Now that junior year is done and summer is here, it is time to shift gears when it comes to the college admissions process.
For the past three years, you have been busy building your credentials. You have been striving for the best grades and best test scores. You have been pursuing activities, hobbies and interests. If all has gone well, you have amassed a good record. There is no doubt that the quality of your record will determine the likelihood of your admission to college. So your focus on your record has been completely appropriate UP TO NOW. But here’s what most students miss: no matter what your record, there are thousands of others students with basically that same record. So even though a good record is necessary to get into a selective college, it is not enough. You have to present that good record in such a way that you stand out from all the others with similar records. You do that with a stand-out application.
Producing stand-out applications takes time and energy. We find that most students spend 100 or more hours on their applications. That means you cannot wait until next fall to get to work on your applications. You need to get to work on them now. That's why it is time to shift gears.
Of course, in order to begin working on your applications, you need to know where you are going to apply. That’s why the first step to shifting gears is to finalize your college list. Here are the steps we suggest you take over the next few weeks in order to get your list finalized and begin shifting gears.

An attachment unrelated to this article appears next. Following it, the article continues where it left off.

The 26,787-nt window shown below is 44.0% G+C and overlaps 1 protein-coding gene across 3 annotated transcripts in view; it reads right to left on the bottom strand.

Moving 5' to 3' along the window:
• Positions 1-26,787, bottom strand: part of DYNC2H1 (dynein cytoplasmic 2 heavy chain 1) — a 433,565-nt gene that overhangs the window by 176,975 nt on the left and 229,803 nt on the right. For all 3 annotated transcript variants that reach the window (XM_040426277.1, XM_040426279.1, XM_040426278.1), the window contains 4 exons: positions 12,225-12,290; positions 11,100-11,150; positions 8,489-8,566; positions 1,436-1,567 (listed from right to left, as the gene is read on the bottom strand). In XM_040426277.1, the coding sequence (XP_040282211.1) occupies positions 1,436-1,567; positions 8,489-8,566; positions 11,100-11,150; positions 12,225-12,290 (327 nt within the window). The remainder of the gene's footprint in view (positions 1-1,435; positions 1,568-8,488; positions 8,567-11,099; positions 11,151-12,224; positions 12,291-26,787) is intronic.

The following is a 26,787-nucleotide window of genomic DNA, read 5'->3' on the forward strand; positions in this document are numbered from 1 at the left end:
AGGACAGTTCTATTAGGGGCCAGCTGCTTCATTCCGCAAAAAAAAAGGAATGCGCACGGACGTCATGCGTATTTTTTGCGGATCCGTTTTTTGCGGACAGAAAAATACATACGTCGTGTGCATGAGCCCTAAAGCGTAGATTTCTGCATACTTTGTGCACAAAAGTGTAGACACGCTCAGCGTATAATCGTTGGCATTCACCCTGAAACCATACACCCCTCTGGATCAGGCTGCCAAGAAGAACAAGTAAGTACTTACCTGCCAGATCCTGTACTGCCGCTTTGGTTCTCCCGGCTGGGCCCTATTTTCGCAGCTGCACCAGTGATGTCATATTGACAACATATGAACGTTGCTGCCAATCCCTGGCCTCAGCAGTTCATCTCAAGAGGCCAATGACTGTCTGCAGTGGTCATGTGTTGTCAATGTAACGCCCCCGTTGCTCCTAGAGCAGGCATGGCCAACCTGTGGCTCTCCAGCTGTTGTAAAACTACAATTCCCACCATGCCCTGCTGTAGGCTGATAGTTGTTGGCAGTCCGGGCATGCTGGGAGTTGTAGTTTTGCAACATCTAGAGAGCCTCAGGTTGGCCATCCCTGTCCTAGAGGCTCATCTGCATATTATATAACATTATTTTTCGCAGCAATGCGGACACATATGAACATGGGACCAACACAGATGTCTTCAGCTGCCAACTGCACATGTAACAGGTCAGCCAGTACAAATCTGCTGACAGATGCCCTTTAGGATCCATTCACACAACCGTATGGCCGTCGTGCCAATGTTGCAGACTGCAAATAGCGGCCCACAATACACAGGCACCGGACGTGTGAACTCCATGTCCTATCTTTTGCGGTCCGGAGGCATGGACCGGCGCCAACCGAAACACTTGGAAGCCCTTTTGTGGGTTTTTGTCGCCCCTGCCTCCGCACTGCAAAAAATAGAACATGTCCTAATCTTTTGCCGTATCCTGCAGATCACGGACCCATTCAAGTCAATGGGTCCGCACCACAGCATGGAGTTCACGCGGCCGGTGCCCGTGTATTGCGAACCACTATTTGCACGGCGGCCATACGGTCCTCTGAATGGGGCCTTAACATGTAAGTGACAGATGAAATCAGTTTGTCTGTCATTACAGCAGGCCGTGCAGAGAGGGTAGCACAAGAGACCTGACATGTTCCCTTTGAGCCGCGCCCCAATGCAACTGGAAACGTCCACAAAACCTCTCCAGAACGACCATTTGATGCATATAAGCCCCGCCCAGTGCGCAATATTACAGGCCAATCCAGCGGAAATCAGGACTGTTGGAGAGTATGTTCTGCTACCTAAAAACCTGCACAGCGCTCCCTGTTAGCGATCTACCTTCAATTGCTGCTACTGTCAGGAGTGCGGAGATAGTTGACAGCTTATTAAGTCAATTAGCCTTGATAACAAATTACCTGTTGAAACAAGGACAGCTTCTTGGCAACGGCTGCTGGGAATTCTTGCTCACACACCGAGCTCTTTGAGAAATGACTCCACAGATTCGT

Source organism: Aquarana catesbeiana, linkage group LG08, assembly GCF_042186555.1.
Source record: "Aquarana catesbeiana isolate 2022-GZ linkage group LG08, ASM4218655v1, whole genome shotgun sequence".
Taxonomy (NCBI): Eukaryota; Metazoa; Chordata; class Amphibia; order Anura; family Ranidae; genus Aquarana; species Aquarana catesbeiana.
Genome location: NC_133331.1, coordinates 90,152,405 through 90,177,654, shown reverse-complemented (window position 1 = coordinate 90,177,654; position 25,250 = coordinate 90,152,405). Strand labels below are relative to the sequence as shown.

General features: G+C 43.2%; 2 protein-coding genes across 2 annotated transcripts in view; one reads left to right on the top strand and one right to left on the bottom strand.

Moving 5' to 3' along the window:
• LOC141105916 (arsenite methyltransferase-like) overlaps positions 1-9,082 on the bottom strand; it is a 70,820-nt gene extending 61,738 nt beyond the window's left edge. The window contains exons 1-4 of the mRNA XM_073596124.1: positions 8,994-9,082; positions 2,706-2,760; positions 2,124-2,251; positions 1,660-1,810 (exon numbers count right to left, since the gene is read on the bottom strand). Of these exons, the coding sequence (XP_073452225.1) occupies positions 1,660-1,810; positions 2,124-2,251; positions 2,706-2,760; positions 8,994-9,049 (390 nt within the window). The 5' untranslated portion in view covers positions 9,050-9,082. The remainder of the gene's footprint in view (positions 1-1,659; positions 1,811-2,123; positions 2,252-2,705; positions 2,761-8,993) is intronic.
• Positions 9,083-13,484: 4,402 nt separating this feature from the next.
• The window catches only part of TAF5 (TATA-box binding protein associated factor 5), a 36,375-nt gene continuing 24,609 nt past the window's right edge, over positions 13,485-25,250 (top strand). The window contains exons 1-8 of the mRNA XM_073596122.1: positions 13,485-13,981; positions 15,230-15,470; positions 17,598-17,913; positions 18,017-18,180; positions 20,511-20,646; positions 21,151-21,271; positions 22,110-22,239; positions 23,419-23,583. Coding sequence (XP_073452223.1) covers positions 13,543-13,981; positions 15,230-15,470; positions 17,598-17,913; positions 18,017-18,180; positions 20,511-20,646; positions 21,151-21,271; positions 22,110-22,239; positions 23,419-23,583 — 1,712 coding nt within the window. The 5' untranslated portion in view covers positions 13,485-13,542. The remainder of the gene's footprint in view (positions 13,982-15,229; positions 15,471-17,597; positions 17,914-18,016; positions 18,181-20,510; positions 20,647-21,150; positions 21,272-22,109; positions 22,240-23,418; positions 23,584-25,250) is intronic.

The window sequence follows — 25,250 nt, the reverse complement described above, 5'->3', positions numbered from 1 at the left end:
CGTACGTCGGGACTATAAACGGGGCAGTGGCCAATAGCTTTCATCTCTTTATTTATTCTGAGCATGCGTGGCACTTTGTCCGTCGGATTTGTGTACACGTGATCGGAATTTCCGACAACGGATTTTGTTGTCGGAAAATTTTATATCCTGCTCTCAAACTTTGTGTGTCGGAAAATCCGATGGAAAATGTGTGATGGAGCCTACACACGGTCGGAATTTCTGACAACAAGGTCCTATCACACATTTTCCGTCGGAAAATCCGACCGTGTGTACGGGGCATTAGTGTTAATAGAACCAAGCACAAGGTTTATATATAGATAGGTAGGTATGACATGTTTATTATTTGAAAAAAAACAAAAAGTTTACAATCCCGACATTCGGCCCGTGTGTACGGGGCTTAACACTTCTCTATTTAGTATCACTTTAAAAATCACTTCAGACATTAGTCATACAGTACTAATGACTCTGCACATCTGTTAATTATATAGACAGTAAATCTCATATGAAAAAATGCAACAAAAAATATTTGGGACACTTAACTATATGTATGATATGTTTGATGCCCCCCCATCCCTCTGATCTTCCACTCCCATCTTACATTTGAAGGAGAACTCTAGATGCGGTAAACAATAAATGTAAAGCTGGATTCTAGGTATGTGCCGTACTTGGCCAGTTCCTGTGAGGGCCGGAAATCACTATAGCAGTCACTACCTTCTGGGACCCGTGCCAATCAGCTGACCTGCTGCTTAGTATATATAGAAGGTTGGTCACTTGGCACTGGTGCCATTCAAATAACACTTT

- Balance your list in terms of selectivity. What are your chances for admission to the various colleges on your list? You want a mix between colleges where you have a high chance of admissions (safeties), a good chance of admission (matches), and a low chance of admission (reaches). We believe a balanced list follows this ratio. 1 safety:3 matches:1 reach.
- Confirm the affordability of the colleges on your list. Can you afford to attend the colleges on your list, if admitted and if you obtain an appropriate financial aid package? There is no reason to spend your time and energy applying to colleges you cannot afford to attend.
- Narrow your list to no less than 5 and no more than 15 colleges. We believe the optimal number is really 10 colleges, but you may have good reasons for applying to fewer or more than that. We set the minimum at 5 colleges because we think everyone should have some choices and everyone should have at least one reach college and one safety college in the mix. You can’t really accomplish that with fewer than 5 colleges. We set the maximum at 15 because we think it is really the maximum number of applications someone can do well.
Each of these steps requires research, reflection and decision making, so finalizing your college list is not easy. But it is necessary. Dithering about it will only make it less likely that you actually get into the college of your choice. So get it done!
Comments or Questions?
Having trouble shifting gears? Not sure how to choose between college x and college y? Need some guidance about how to assess your odds of admission? Have a good resource to share about affordability? Post your comments and questions here and you’ll get a response.
Alison Cooper Chisolm heads the college admissions consulting practice at Ivey Consulting. She came to private consulting after working in admissions for more than 10 years at three selective universities (most recently at Dartmouth College). She works with students and families throughout the U.S. and abroad. Follow Alison on Twitter (@IveyCollege)